Tomorrow night at 5 p.m. Whole Foods on the Bowery will host the Teen Battle Chef Showdown, the Iron Chef style semi-finals for students around the Tristate area who’ve been competing in cooking competitions like the one two weeks ago at Whole Foods on the Upper West Side.
That’s where Teams Raspberry and Blueberry traded calculators for chopping blocks as each team prepared a dish centered around local apples, the featured ingredient.
Alongside several other interesting and diverse members of the food and non-profit industries, including noted cookbook author, Rozanne Gold, Susan DeMille with the Urban Health Plan, and Henry Rinehart, owner of local favorite, Henry’s Restaurant, I was a Teen Battle Chef judge with the delectable duty of sampling the student chef’s creations and crowning a winner in the culinary and presentation categories. Actually everybody was a winner, exactly as planned: No surprise as Dr. Mehmet Oz, friend of Oprah, host of the “Dr. Oz Show” and founder of HealthCorps served as the host of the event and proud supporter of his program’s budding chefs.
In a city with some of the best private schools both nationally and internationally, it’s wise to remain aware of the fact that many public schools throughout the city are overpopulated, underfunded, and lack access to nutritional cafeteria food, among other things. The team at FamilyCook Productions and HealthCorps are aware of these discrepancies, and partnered together to bring the Teen Battle Chef program to over 40 schools, with 80 programs in 14 states, all since 2009. With programs that support culinary and nutritional education, FamilyCook, founded by Lynn Fredericks, who was also on hand for the event, hopes the children they reach will then carry the knowledge they learn about food to his or her family, thus empowering both family and community. Meanwhile, HealthCorps is a proactive movement that aims to fight the obesity by teaching students across the country how to take control of their health. Teen Battle Chef, produced by FamilyCook, is defined as “A Youth Development Program exploring culinary, food systems and gardening education, while battling obesity and chronic disease,” featured students from the HealthCorps program.
Each team consisted of six students from schools in the Bronx, Brooklyn and Manhattan. Team Raspberry prepared a Butternut Squash Cider Soup, while Team Blueberry got to work on some Goat Cheese, Apple and Swiss Chard Quesadillas. Each team member took a turn at the microphone, explaining either the technique they were using to prepare the dish or nutritional information behind the ingredient in use. Humor and knowledge were in evidence, these chefs knew how to keep the audience and judges laughing while teaching us all how to avoid chopping off fingers when working with butternut squash; “you want to give a high five, not a high four!” as one chef put it.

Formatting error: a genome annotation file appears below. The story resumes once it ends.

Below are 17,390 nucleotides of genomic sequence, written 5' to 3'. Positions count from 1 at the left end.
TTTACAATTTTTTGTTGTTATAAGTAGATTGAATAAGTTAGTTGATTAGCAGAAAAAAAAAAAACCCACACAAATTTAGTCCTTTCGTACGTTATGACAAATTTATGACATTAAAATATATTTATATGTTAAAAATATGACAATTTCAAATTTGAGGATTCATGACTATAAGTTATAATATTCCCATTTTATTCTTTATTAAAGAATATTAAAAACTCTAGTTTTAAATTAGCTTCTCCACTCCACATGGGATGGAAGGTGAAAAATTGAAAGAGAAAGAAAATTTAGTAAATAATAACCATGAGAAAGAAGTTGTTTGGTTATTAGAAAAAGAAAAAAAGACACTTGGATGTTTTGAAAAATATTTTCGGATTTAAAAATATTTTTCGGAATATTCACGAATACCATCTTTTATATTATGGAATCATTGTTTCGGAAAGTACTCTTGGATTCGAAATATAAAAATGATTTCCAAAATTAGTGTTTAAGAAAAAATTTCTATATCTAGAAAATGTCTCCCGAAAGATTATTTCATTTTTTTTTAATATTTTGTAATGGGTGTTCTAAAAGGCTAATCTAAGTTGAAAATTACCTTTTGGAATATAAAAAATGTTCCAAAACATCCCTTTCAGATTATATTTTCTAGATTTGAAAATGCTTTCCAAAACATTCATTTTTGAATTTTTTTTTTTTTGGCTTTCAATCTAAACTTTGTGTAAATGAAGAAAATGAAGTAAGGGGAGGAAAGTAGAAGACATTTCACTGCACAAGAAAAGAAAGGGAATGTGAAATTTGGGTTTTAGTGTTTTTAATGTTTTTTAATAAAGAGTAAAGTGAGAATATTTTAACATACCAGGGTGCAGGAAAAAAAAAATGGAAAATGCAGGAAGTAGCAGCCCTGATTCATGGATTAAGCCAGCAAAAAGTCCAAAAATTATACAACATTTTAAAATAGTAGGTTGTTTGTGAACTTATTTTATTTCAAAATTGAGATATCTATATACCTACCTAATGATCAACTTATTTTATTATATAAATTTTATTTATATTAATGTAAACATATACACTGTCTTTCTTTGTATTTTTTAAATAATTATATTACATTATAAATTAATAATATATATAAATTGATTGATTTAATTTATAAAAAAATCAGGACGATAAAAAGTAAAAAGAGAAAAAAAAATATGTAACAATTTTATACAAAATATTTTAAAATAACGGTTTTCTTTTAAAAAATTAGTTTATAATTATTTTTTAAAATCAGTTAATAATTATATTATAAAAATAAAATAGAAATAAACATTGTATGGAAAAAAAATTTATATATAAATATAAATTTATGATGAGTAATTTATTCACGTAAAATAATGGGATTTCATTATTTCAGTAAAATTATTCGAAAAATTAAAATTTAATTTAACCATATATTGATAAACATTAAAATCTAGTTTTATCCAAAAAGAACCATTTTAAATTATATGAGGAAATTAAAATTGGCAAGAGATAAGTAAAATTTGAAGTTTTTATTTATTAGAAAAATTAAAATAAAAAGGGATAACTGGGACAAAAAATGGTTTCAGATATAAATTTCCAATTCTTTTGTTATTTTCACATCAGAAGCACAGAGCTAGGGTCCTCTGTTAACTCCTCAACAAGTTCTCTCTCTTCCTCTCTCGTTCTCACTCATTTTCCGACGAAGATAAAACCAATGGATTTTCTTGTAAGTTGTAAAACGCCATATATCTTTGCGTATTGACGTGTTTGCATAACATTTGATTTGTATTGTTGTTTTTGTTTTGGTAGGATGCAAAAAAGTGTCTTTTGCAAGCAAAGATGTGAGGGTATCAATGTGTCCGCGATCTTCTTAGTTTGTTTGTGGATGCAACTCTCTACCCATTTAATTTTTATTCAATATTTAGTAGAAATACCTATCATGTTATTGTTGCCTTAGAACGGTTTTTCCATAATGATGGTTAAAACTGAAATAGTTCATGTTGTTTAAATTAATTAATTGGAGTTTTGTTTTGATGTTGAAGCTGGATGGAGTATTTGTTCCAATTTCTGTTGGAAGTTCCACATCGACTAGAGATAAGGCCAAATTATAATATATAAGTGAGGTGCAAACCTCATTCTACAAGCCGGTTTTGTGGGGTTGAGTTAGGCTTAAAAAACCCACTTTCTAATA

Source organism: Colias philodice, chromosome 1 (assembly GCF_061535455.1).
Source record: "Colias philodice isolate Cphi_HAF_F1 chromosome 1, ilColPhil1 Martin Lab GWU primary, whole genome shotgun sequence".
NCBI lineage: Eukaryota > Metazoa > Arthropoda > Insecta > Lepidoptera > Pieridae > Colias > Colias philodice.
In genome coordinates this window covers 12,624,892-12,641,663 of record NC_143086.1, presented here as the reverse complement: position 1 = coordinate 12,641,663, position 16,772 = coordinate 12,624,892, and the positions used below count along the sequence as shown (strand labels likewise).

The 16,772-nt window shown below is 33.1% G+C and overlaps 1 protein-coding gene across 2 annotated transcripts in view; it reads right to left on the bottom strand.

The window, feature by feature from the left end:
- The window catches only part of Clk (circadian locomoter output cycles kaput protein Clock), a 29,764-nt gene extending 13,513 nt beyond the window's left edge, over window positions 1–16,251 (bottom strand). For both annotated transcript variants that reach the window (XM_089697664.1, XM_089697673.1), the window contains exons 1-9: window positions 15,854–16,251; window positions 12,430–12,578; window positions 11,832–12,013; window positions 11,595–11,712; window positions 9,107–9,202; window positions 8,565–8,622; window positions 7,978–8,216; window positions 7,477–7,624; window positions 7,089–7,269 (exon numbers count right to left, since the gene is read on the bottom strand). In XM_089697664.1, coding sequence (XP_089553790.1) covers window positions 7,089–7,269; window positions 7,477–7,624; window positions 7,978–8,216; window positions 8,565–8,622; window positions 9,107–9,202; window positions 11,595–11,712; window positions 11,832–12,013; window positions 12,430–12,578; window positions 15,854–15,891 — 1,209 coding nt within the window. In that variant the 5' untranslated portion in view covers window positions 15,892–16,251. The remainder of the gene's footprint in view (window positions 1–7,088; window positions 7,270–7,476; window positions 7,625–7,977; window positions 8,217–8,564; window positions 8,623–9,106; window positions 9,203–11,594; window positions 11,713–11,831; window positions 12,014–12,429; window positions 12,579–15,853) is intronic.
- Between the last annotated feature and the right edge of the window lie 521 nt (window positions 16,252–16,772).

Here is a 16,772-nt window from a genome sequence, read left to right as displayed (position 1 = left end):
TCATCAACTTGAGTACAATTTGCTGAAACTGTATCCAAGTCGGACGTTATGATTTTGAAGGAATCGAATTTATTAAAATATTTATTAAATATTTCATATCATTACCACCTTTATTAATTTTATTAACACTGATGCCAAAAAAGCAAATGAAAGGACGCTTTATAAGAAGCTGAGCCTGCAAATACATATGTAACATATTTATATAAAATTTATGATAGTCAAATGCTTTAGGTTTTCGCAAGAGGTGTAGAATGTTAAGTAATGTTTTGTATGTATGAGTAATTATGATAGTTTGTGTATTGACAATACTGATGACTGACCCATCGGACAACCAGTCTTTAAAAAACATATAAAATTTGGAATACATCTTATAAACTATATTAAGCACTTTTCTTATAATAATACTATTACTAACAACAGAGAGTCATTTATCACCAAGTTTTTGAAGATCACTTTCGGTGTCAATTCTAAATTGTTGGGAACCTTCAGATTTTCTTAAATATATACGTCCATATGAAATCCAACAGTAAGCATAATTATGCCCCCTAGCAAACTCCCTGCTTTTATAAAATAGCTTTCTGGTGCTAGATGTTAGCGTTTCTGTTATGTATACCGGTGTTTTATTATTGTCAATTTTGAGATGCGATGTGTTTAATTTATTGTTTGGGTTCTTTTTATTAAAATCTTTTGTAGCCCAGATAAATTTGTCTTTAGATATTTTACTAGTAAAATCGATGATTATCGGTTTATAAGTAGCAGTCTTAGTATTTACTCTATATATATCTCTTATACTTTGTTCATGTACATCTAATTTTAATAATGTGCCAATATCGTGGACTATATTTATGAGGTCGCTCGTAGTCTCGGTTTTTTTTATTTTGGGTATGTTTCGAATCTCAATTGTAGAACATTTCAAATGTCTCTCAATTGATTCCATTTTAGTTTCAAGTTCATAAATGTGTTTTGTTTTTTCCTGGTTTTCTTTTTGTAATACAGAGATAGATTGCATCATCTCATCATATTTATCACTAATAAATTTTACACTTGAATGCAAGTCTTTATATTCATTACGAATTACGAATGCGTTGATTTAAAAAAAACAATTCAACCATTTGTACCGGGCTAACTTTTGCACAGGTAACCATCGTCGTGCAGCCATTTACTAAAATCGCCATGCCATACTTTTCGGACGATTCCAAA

Before they got started, us judges got a chance to meet the student chefs, all of whom were high school students or recent graduates, and we were told a bit about their background and their home boroughs. I saw a bit of myself in each of the participants, from Joel who came alive when the microphone was in his hand, to Fatima the resident comedian on Team Blueberry to the shy but stoic Michael.
In elementary school, I was an avid participant in every after-school program that my school provided, from woodcraft to Ecuadorian folk dance. I thrived from the confidence and view of a bigger world beyond my neighborhood school that these programs instilled in me. However, in middle school, both my education and extra-curricular activities were severely compromised by budget cuts. Without a good education and ways to pursue interests outside of school, I saw firsthand the trouble that students found themselves in without the knowledge or distractions to keep their minds and dreams active.
Luckily, my academic years since then have been fruitful and fulfilling. Along the way, I developed an interest in non-profit work, benefiting children and food. The opportunity to judge this contest was a reflection of my own personal journey, from a kid in a similar situation to the student judges to the confident, college-educated person that I am now. It was clear that this opportunity provided these kids with not only the knife skills needed to cut an onion without crying, but also the power and conviction that they can impact the health and wellness of their communities, simply by knowing how to pick smarter alternatives when preparing the cultural foods that are so beloved.
“I’m really proud of you guys, “ Dr. Oz had said to the chef hat-topped students at the beginning of the competition. As we left Whole Foods with our bellies full and our minds enlightened, I don’t think there was anybody on the judging panel or in the audience who couldn’t agree with him more.